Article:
Important Judgments to know about the functions of Prosecutors:

– R. v. Boucher, (1954) 110 CCC 263 (SCC)

– R. v. Boucher, (1954) 110 CCC 263 at p. 270.

– R. v. Puddick, (1865) 176 ER 622 at p. 663. See R. v. Thomas (No. 2), (1974) 1 NZLR 658 (CA)

– R. v. Roulston, (1976) 2 NZLR 644 at p. 654.

– R. v. Henderson, (1999) 44 OR (3d) 628 (CA); R. v. Arthur F., (1996) 30 OR (3d) 470; R. v. Vandenberghe, (1995) 96 CCC (3d) 371 (CA); R. v. Stinchcombe, (1992) 68 CCC (3d) 1 (SCC)

– R. v. F.S., (2000) 47 OR (3d) 349 (Ont. CA); R. v. Chambers, (1990) 59 CCC (3d) 321 (SCC); R. v. McDonald, (1958) 120 CCC 209.

– R. v. Regan, (2002) 1 SCR 297 (SCC);

– Per Anantanarayanan, C.J., in A. Mohambaram v. M.A. Jayavelu, 1970 Cri LJ 241 at p. 245

– Kashinath Dinka, (1871) 8 BHC (Cr C) 126, 153

– Anant Wasudeo Chandekar v. King-Emperor, AIR 1924 Nag 243 at p. 245

– Ghirrao v. Emperor, (1933) 34 Cri LJ 1009 (Oudh Chief Court)

– Shakila Abdul Gafar Khan v. Vasant Raghunath Dhoble, (2003) 7 SCC 749 : 2003 SCC (Cri) 1918, at para 35

– Hitendra Vishnu Thakur v. State of Maharashtra, (1994) 4 SCC 602, at para 23

– Ram Ranjan Ray v. Emperor, (1915) 42 Cal 422 at p. 428; Jai Pal Singh Naresh v. State of U.P., 1976 Cri LJ 32 (All);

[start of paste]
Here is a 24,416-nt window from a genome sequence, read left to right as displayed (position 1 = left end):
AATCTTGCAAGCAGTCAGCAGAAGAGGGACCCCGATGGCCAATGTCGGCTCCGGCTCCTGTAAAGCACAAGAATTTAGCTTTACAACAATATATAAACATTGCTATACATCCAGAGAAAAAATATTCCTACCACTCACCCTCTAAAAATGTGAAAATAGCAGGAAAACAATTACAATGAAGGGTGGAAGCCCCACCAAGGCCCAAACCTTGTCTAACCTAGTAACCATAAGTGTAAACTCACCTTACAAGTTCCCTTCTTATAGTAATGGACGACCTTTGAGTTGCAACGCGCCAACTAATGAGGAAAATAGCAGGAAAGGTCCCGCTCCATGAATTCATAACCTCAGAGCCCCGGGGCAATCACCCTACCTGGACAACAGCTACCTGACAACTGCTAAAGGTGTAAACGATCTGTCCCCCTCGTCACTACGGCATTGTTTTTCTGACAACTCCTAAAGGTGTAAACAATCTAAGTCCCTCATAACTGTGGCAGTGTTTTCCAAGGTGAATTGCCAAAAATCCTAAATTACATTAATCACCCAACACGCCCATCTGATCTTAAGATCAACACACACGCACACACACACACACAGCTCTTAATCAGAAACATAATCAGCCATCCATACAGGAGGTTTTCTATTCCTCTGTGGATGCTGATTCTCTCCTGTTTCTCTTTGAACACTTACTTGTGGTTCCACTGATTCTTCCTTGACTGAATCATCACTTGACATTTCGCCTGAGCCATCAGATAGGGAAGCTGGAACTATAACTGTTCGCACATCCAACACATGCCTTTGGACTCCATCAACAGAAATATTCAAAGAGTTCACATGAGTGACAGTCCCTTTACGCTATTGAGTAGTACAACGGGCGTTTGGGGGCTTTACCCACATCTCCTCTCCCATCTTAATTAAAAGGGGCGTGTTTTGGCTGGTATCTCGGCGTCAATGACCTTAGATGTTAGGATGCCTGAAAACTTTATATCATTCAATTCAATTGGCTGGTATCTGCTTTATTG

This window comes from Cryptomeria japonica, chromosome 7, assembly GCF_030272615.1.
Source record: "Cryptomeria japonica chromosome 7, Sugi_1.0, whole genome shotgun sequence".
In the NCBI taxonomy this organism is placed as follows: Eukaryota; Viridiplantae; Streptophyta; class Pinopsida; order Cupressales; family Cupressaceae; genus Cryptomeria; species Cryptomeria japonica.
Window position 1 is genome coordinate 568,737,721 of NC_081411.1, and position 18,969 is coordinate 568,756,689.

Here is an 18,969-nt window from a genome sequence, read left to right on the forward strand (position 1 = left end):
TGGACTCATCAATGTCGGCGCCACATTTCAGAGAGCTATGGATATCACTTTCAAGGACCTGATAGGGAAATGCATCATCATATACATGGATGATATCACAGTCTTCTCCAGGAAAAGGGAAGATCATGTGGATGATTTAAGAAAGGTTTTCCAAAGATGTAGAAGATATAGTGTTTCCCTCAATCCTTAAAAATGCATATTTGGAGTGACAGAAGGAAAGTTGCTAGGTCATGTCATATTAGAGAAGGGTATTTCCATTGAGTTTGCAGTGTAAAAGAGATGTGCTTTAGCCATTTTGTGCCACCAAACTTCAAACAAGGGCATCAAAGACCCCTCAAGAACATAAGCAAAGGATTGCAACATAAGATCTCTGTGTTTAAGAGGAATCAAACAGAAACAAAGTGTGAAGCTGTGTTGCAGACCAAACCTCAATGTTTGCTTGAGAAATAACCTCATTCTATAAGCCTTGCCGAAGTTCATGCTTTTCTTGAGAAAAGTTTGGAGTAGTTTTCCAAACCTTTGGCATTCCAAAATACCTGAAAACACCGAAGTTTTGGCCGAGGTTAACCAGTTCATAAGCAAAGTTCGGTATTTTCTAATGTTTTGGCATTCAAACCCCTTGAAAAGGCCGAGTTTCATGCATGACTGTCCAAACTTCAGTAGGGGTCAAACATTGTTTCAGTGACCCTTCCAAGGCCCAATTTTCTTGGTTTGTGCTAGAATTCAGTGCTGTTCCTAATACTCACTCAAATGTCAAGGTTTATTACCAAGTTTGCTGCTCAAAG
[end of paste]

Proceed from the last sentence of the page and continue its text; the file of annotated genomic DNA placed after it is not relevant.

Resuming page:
– Hitendra Vishnu Thakur v. State of Maharashtra, (1994) 4 SCC 602 : 1994 SCC (Cri) 1087- 1976 Cri LJ 32 (All)

– Kunja Subudhi v. Emperor, (1929) 30 Cri LJ 675

– Medichetty Ramakistiah v. State of A.P., AIR 1959 AP 659

– Sunil Kumar Pal v. Phota Sk., (1984) 4 SCC 533 : 1985 SCC (Cri) 18

– Zahira Habibulla H. Sheikh v. State of Gujarat, (2004) 4 SCC 158 : 2004 SCC (Cri) 999

– Balwant Singh v. State of Bihar, (1977) 4 SCC 448 : 1977 SCC (Cri) 633, at para 2

– Shiv Kumar v. Hukam Chand, (1999) 7 SCC 467 : 1999 SCC (Cri) 1277

– To know more please visit www.ebc-india.com/practicallawyer

– Sunil Kumar Pal v. Phota Sheikh [(1984) 4 SCC 533

-State of Tamil Nadu v. Ganesan, 1995 Cri. L.J 3849 (Mad) at 3851

-Babu v. State of Kerala (1984) Cri. LJ 499 (Ker) at 502

– R.Sorala vs T.S.Velu